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    Prior authorization and decision trees: Roots of my frustration


    The real problem I have is that not every insurance company follows the Joint Consensus Statement from the AUA and Society of Abdominal Radiology, which states that prostatic MRI should be “strongly considered” in “any” patient with a prior negative biopsy “who has persistent clinical suspicion for prostate cancer.”

    One recent example is a man in his 50s with an elevated PSA (6.0 ng/mL) but a negative biopsy 18 months ago. He did not tolerate the biopsy well from a pain standpoint and also developed a fever following the procedure. Biopsy showed no malignancy, but he missed all of his follow-up visits. A friend at his church was recently diagnosed with prostate cancer and he decided to get his PSA checked again via his primary care physician. It has doubled and is now 13. When he came to my office, he was obviously (and correctly) concerned but was almost in tears about the idea of a repeat biopsy unless it was absolutely necessary. We discussed the benefits of an MRI and I sent a very happy patient on his way.

    More from Dr. Rosevear: Men's health a forgotten topic

    But the insurance company denied the request for his MRI. I even had our nurse repeat the online preauthorization process on the assumption she made a mistake; denied again. I called the insurance company to initiate a "peer-to-peer" review and after presenting the patient and even quoting the AUA consensus statement, I was again denied. Why? The insurance company's algorithm is that the biopsy needs to be within 6 months. I asked what data they based that on and was met with silence.

    What can be done about this? While it may not help us urologists, at least the government acknowledges the problem and is trying to address it. Medicare recently attempted to streamline its prior authorization process for certain durable medical goods. Regarding the private insurance companies, I know of a much larger urology group than mine that went directly to the insurance companies and created agreed-upon criteria for various imaging tests. While that may work for a mega-group, I don't know how a small group like mine could accomplish that.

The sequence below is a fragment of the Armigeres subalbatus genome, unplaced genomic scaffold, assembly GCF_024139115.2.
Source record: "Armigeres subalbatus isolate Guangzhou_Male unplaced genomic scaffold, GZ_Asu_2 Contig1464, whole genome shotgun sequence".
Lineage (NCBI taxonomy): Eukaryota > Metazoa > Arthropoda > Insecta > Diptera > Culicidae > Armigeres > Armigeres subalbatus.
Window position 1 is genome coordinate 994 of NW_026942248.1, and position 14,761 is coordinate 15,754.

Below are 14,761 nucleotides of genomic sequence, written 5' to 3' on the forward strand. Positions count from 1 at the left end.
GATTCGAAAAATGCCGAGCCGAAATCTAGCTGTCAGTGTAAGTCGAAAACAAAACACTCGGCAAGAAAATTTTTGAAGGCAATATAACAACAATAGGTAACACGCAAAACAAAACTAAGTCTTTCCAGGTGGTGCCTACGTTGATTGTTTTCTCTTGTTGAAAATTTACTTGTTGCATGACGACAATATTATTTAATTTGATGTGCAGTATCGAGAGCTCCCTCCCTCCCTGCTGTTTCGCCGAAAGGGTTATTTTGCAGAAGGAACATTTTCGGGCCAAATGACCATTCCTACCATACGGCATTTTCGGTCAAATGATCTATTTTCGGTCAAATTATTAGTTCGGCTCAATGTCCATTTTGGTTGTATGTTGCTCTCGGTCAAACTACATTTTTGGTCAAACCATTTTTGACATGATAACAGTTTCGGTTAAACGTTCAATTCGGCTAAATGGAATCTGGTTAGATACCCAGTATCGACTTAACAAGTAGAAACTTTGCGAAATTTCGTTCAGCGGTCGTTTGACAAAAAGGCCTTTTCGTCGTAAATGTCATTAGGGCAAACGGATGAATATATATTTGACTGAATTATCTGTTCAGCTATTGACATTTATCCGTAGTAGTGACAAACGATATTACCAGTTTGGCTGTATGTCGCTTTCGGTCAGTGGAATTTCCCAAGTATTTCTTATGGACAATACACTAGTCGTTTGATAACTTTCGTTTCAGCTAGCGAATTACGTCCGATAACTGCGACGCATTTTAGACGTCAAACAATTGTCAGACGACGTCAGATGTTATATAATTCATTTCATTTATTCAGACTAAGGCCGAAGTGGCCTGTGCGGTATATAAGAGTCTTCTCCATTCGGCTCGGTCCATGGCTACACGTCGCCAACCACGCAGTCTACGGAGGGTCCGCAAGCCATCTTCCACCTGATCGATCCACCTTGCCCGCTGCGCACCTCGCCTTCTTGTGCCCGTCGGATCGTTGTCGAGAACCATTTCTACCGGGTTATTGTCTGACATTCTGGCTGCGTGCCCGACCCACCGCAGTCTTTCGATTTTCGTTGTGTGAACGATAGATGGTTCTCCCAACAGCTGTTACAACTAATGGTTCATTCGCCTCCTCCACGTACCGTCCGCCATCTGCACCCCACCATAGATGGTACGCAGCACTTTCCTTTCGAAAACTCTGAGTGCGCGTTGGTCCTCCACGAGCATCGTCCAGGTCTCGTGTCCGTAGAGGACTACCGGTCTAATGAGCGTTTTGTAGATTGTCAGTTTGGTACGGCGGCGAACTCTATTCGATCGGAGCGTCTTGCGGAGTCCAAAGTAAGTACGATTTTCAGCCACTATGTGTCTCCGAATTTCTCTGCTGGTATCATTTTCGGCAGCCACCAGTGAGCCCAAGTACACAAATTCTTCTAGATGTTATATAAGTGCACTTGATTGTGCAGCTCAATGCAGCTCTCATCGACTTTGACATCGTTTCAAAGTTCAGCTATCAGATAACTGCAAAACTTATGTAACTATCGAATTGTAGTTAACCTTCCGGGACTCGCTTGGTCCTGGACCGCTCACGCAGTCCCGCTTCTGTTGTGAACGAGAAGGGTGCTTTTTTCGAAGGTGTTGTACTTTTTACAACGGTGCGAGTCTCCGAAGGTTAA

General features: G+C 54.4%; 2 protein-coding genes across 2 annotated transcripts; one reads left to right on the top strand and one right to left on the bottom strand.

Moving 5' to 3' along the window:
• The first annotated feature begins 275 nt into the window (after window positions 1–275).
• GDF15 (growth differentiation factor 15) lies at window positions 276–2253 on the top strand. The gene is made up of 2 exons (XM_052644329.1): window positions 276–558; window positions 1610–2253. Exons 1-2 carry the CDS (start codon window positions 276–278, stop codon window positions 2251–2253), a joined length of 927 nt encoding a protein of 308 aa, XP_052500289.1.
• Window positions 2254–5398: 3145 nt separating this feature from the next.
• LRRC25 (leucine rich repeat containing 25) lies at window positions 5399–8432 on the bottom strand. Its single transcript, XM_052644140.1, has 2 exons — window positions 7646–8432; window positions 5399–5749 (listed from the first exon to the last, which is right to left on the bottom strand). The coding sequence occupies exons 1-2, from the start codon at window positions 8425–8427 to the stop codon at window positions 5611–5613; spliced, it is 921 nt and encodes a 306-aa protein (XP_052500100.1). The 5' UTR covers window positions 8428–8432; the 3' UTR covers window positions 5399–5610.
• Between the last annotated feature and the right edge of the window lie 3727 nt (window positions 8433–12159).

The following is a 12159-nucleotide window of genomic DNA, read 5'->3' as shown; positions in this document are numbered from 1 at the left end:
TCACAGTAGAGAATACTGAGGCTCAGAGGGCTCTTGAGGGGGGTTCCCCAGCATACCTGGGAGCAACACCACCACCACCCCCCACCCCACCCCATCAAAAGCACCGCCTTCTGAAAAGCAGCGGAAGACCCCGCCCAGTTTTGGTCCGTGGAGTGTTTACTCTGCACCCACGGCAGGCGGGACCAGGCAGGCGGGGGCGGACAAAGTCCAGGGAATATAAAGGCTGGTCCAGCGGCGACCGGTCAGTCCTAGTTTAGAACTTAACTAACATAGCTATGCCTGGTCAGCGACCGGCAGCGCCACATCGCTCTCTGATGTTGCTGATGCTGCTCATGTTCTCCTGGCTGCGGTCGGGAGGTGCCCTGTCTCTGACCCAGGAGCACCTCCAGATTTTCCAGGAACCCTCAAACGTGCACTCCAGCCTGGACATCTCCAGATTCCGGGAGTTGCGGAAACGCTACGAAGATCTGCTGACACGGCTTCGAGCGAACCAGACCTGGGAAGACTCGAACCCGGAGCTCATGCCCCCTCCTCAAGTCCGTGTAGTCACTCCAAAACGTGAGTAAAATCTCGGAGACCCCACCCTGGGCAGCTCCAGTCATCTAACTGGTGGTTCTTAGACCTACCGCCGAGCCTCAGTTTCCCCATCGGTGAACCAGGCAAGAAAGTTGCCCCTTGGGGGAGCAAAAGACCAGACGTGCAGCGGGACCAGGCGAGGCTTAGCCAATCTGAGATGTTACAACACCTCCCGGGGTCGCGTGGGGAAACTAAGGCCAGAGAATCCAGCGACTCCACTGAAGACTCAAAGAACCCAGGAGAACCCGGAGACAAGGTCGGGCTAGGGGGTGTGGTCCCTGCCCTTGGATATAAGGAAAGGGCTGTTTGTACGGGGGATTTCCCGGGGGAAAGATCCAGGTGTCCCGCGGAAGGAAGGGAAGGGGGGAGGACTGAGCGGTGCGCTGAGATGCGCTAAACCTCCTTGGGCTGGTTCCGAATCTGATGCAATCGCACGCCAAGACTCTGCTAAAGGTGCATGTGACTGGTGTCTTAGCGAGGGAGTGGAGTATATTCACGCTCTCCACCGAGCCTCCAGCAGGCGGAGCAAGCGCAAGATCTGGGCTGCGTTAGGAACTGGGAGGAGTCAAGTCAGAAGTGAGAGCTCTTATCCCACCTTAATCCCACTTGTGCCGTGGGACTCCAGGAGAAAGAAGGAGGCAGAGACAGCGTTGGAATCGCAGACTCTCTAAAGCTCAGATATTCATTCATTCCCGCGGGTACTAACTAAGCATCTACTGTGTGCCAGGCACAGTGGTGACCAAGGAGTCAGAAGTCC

On the positive side, one of the radiology groups in town recently offered to have its staff do the prior authorizations and that is certainly helping (and gaining them business), but that is simply moving the problem from one doctor's office to another.

    Read: The 'post-truth' world: How it's drifting into medicine

    Personally, I would like to see the patients get involved in the process. Specifically, if an insurance company denies a request, the patient should be given the responsibility to contact the insurance company and request it. Patients after all are the ones paying for the insurance. I somehow doubt that insurance companies would be as rude to their paying customers as they are to us. But then again, given my experience with insurance companies, maybe they would.

    I think the only chance we have is to educate our patients on how insurance companies seek to limit access to medical care and, by bringing them into the process, have the insurance companies change their behavior.

    But I'm not holding my breath.

    More from Urology Times:

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    Value-based pay in 2017: Where does urology fit?

    Telemedicine: Reimbursement in fee-for-service, quality models

    Subscribe to Urology Times to get monthly news from the leading news source for urologists

    Henry Rosevear, MD
    Dr. Rosevear, a member of the Urology Times Clinical Practice Board, is in private practice at Pikes Peak Urology, Colorado Springs, CO.


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